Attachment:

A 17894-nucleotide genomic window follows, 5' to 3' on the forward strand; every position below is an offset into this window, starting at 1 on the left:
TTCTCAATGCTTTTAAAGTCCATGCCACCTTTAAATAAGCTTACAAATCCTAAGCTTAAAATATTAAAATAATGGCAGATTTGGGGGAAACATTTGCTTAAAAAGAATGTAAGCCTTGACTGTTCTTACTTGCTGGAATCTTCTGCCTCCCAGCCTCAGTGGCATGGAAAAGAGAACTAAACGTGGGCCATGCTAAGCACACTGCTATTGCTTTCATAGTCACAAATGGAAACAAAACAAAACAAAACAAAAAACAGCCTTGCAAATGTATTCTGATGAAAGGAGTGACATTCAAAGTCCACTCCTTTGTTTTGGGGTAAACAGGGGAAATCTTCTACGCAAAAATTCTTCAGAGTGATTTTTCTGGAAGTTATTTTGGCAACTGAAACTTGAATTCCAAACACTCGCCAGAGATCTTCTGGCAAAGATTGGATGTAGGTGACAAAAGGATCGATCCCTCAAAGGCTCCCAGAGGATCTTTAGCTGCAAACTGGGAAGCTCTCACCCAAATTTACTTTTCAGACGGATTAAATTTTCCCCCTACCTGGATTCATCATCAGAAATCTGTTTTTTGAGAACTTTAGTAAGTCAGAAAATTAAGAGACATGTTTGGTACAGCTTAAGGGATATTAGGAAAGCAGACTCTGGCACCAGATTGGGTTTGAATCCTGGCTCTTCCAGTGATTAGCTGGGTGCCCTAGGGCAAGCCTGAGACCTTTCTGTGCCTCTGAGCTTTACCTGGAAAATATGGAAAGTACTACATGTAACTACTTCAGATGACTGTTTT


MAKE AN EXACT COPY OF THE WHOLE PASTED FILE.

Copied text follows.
A 17894-nucleotide genomic window follows, 5' to 3' on the forward strand; every position below is an offset into this window, starting at 1 on the left:
TTCTCAATGCTTTTAAAGTCCATGCCACCTTTAAATAAGCTTACAAATCCTAAGCTTAAAATATTAAAATAATGGCAGATTTGGGGGAAACATTTGCTTAAAAAGAATGTAAGCCTTGACTGTTCTTACTTGCTGGAATCTTCTGCCTCCCAGCCTCAGTGGCATGGAAAAGAGAACTAAACGTGGGCCATGCTAAGCACACTGCTATTGCTTTCATAGTCACAAATGGAAACAAAACAAAACAAAACAAAAAACAGCCTTGCAAATGTATTCTGATGAAAGGAGTGACATTCAAAGTCCACTCCTTTGTTTTGGGGTAAACAGGGGAAATCTTCTACGCAAAAATTCTTCAGAGTGATTTTTCTGGAAGTTATTTTGGCAACTGAAACTTGAATTCCAAACACTCGCCAGAGATCTTCTGGCAAAGATTGGATGTAGGTGACAAAAGGATCGATCCCTCAAAGGCTCCCAGAGGATCTTTAGCTGCAAACTGGGAAGCTCTCACCCAAATTTACTTTTCAGACGGATTAAATTTTCCCCCTACCTGGATTCATCATCAGAAATCTGTTTTTTGAGAACTTTAGTAAGTCAGAAAATTAAGAGACATGTTTGGTACAGCTTAAGGGATATTAGGAAAGCAGACTCTGGCACCAGATTGGGTTTGAATCCTGGCTCTTCCAGTGATTAGCTGGGTGCCCTAGGGCAAGCCTGAGACCTTTCTGTGCCTCTGAGCTTTACCTGGAAAATATGGAAAGTACTACATGTAACTACTTCAGATGACTGTTTT